When writing code in Swift it is often needed to observe changes in other objects. We can use Apple’s key-value observation but it has some implications: requires to use NSObject and dynamic dispatch through Objective-C runtime. This time, let’s build a simple key-value observation in Swift what does not require to use NSObject at all. Although it is far from being as feature complete as Apple’s implementation, it delivers the basic use-case which is often all what we need.
Custom KeyValueObservable protocol
The approach we take here is defining a protocol, providing default implementations for all the functions. Then we can make any class to conform to this protocol, but as we need to store observation related information, then the class needs to define a property holding an instance of ObservationStore. Secondly, it is required to send key-value change notification manually using didChangeValue(for:).
Add observer function returns an instance of Observation what can be used for removing the added observation. If the observer does not need to be removed during the lifetime of the observer, it can be ignored. Observation is always cleaned up automatically next time any key value changes happen after observer is deallocated. This is due to the fact that observation handler captures observer weakly and during key-value changes, it is checked if the object is still alive or not.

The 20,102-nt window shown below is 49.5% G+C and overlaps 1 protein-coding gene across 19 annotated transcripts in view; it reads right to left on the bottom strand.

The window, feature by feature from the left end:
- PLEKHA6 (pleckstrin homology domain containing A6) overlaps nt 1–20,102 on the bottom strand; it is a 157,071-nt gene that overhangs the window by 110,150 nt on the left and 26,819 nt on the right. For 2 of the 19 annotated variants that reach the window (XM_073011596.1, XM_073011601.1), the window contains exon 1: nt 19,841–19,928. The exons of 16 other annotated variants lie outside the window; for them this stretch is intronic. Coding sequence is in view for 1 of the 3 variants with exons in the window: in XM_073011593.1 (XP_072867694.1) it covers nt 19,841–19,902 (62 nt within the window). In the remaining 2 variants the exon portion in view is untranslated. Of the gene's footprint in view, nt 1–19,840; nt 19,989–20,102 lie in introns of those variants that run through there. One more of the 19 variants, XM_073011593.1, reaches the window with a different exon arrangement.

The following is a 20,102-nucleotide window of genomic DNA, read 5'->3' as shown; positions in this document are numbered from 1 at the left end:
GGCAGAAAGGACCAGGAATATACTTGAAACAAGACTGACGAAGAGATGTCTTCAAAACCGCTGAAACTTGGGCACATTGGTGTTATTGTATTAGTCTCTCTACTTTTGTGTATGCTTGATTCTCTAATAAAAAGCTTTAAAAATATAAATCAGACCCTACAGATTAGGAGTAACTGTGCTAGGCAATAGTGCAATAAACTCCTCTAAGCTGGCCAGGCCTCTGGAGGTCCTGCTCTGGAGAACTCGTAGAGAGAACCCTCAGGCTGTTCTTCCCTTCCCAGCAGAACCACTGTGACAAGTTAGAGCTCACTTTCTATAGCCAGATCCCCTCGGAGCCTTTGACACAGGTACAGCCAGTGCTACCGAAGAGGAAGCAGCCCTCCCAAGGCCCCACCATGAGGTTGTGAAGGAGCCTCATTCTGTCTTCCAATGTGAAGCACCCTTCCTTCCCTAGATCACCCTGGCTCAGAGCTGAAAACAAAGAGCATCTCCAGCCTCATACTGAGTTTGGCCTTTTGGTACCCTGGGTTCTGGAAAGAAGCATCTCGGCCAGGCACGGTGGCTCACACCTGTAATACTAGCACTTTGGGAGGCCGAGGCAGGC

Adding default implementations
When adding observer, we create an observation handler what captures self and observer weakly. Handler returns boolean, what tells if the handler is still valid or not. Handler is not valid when observer has been deallocated since the last change. Otherwise handler is valid and should not be removed automatically.
Supporting objects to key-value observing
As mentioned before, ObservationStore is needed to added to every class conforming to KeyValueObservable protocol. It stores all the observations and restricts the access to modifying the observations directly from the observable class.
Observation is a simple struct containing an identifier and subtype defining the observation options. In this basic case, it just has initial option what assures handler is called immediately when adding an observer.
Conforming to KeyValueObservable
In this small example a class Event conforms to KeyValueObservable and ViewController observers the title change and updates a label.
This time we added basic support for observing key paths without using key-value observing APIs known already from Objective-C times. The added KeyValueObservable protocol is easy to add to existing classes but requires manually calling didChangeValue(for:) for every property change.
Inspiration came from Observers in Swift part 2 (Swift by Sundell).